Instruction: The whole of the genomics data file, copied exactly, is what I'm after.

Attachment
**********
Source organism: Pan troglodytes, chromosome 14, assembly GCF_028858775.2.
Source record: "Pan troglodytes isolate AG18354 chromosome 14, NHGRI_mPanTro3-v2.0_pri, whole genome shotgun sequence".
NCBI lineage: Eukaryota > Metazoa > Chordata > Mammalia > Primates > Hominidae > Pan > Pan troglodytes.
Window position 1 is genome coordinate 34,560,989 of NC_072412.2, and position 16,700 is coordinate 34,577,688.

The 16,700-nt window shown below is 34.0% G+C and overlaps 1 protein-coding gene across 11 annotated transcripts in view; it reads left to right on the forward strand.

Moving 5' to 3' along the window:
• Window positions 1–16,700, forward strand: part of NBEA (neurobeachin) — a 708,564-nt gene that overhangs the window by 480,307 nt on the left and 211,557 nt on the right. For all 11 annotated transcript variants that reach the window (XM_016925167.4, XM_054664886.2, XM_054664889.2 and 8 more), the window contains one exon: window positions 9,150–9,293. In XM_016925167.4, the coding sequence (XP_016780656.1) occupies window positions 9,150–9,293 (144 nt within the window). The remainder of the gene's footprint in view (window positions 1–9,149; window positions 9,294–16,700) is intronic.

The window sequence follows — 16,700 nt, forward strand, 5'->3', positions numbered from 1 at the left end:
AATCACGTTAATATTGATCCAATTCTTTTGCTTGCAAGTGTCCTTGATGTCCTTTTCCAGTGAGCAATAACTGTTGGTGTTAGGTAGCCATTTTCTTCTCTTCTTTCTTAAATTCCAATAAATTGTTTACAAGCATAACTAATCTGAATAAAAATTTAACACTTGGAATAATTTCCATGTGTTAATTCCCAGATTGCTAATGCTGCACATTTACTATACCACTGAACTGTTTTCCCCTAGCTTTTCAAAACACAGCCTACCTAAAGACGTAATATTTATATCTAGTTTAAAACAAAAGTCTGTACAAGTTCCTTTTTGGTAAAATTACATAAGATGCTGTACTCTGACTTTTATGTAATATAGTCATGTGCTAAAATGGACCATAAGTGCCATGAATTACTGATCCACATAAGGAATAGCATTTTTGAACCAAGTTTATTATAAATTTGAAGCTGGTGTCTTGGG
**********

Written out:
Source organism: Pan troglodytes, chromosome 14, assembly GCF_028858775.2.
Source record: "Pan troglodytes isolate AG18354 chromosome 14, NHGRI_mPanTro3-v2.0_pri, whole genome shotgun sequence".
NCBI lineage: Eukaryota > Metazoa > Chordata > Mammalia > Primates > Hominidae > Pan > Pan troglodytes.
Window position 1 is genome coordinate 34,560,989 of NC_072412.2, and position 16,700 is coordinate 34,577,688.

The 16,700-nt window shown below is 34.0% G+C and overlaps 1 protein-coding gene across 11 annotated transcripts in view; it reads left to right on the forward strand.

Moving 5' to 3' along the window:
• Window positions 1–16,700, forward strand: part of NBEA (neurobeachin) — a 708,564-nt gene that overhangs the window by 480,307 nt on the left and 211,557 nt on the right. For all 11 annotated transcript variants that reach the window (XM_016925167.4, XM_054664886.2, XM_054664889.2 and 8 more), the window contains one exon: window positions 9,150–9,293. In XM_016925167.4, the coding sequence (XP_016780656.1) occupies window positions 9,150–9,293 (144 nt within the window). The remainder of the gene's footprint in view (window positions 1–9,149; window positions 9,294–16,700) is intronic.

The window sequence follows — 16,700 nt, forward strand, 5'->3', positions numbered from 1 at the left end:
AATCACGTTAATATTGATCCAATTCTTTTGCTTGCAAGTGTCCTTGATGTCCTTTTCCAGTGAGCAATAACTGTTGGTGTTAGGTAGCCATTTTCTTCTCTTCTTTCTTAAATTCCAATAAATTGTTTACAAGCATAACTAATCTGAATAAAAATTTAACACTTGGAATAATTTCCATGTGTTAATTCCCAGATTGCTAATGCTGCACATTTACTATACCACTGAACTGTTTTCCCCTAGCTTTTCAAAACACAGCCTACCTAAAGACGTAATATTTATATCTAGTTTAAAACAAAAGTCTGTACAAGTTCCTTTTTGGTAAAATTACATAAGATGCTGTACTCTGACTTTTATGTAATATAGTCATGTGCTAAAATGGACCATAAGTGCCATGAATTACTGATCCACATAAGGAATAGCATTTTTGAACCAAGTTTATTATAAATTTGAAGCTGGTGTCTTGGG